Healthcare reformers often look to Europe or to Canada for models of change. This might be due to the fact that it is geographically closer and more Americans are familiar with Europe from personal visits, or it may be due to ideological reasons. Most European nations have a more or less socialistic approach to health care systems. In "The American" of May / June 2008, Rowan Callick investigates the city-state of Singapore and finds it may have a prescription for America.
Singapore has eschewed the European government-payer-model of health care with a great deal of success. The reason for Singapore's successful health care system is not government spending, says Callick. Compared to the American system, Singapore keeps it citizens healthier for much less cost per person:
Singapore residents are considerably healthier than Americans, yet pay, per person, about one-fifth of what Americans pay for their healthcare.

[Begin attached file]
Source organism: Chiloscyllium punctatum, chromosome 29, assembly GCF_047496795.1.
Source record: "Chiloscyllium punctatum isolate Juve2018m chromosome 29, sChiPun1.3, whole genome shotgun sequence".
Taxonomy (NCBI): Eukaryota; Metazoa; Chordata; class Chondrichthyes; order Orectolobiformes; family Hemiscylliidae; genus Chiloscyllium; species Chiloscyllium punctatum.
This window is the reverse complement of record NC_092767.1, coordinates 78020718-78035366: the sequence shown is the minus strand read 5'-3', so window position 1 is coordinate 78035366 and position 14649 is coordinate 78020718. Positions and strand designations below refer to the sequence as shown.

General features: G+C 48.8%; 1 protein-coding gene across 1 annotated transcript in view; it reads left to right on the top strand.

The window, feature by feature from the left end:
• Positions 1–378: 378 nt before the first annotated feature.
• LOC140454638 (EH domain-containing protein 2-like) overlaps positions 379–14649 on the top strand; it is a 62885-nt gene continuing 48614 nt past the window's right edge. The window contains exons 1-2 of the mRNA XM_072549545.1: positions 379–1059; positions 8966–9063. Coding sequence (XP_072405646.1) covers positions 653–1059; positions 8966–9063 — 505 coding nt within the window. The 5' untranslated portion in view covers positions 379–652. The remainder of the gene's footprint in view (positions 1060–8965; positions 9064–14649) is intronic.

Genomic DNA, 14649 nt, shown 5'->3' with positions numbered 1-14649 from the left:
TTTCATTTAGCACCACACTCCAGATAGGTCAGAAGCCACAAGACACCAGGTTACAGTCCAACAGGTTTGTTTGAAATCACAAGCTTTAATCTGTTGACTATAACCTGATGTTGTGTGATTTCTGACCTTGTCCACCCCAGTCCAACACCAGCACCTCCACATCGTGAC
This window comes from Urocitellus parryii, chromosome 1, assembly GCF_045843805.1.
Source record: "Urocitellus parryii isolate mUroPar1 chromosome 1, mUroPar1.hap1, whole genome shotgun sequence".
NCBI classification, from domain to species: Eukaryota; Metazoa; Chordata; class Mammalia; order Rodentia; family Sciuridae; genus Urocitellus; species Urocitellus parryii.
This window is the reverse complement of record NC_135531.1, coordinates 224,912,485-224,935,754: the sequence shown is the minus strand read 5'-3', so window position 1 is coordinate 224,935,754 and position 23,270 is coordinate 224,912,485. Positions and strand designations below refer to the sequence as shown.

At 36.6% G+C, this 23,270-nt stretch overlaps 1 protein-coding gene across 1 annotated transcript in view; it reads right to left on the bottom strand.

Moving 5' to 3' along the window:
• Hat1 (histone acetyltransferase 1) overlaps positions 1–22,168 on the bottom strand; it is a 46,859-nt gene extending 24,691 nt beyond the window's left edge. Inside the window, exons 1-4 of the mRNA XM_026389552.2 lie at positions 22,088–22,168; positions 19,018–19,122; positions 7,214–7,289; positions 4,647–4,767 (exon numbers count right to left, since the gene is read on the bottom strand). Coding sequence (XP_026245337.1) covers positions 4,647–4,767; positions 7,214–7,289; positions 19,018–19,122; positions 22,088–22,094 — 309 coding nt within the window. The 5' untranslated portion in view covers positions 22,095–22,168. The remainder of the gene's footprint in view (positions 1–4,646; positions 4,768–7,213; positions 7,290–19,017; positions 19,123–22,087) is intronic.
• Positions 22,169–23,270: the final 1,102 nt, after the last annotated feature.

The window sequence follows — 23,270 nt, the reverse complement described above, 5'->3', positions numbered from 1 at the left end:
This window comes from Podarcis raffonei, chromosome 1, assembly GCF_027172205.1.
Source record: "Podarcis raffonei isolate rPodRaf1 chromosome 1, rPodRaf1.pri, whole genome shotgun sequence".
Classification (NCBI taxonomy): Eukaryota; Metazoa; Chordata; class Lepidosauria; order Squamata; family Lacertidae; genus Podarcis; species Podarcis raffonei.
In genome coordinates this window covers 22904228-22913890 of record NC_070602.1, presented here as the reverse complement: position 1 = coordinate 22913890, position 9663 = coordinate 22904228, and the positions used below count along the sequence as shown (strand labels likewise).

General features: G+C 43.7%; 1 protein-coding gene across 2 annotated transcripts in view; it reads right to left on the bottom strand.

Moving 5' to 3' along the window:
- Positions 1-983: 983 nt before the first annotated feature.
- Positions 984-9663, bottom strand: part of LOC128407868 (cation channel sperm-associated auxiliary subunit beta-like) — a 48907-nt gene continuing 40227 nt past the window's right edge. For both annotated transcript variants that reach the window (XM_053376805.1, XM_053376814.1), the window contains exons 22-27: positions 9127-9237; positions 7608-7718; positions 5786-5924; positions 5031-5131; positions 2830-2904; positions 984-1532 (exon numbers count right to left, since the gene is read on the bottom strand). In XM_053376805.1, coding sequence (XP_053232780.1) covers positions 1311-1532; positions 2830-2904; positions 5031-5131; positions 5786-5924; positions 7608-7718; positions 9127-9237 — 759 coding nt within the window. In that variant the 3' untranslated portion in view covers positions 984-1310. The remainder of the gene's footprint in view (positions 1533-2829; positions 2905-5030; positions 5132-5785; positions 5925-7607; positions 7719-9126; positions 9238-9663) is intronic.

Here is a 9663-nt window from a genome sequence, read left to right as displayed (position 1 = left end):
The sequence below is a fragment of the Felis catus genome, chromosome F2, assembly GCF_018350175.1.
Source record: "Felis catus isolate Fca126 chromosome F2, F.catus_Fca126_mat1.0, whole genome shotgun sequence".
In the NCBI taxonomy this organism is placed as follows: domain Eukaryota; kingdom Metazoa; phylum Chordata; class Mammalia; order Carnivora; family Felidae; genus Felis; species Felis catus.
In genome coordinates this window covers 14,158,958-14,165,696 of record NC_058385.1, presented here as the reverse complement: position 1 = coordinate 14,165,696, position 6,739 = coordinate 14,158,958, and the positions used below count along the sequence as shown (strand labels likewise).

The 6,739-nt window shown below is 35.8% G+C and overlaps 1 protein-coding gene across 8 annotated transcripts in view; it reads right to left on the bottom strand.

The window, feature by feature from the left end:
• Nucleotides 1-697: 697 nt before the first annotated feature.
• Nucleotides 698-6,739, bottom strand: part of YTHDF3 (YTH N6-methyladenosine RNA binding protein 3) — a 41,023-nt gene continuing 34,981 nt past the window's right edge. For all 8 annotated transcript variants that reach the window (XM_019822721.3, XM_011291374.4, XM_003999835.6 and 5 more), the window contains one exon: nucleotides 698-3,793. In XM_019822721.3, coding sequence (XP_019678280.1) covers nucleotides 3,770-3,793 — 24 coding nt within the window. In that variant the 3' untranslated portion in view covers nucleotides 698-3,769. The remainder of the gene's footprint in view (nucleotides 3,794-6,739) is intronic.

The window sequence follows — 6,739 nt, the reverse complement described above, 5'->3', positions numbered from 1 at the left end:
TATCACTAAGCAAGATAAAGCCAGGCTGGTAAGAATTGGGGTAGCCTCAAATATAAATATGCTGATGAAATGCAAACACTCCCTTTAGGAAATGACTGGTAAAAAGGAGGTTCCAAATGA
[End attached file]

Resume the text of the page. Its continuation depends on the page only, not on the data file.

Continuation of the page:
In Singapore, the government funds only about one-fourth of total health care costs, while individuals and their employers pay for the rest.
According to the World Health Organization's (WHO) report on global health statistics:
The United States spends 15.4 percent of its GDP on healthcare, while Singapore spends just 3.7 percent.
Singapore's government spends only $381 per capita on health- or one-seventh of what the U.S. government spends.
Life expectancy at birth in the United States is 78 years; in Singapore, it is 82 years (I am including this with the limitation that life expectancy is not a good measure for the quality of a health care system, this is included since the single payer supporters always quote these figures)
The U.S. infant mortality rate is 6.4 deaths per 1,000 live births; in Singapore, is it just 2.3 deaths per 1,000 births.
Now, here is the decisive point:
Singapore's system requires individuals to take responsibility for their own health and for much of their own spending on medical care. The system works so well because it puts decisions in the hands of patients and doctors rather than of government bureaucrats and insurers, says Callick.
Source: Rowan Callick, "The Singapore Model," The American, May/June 2008.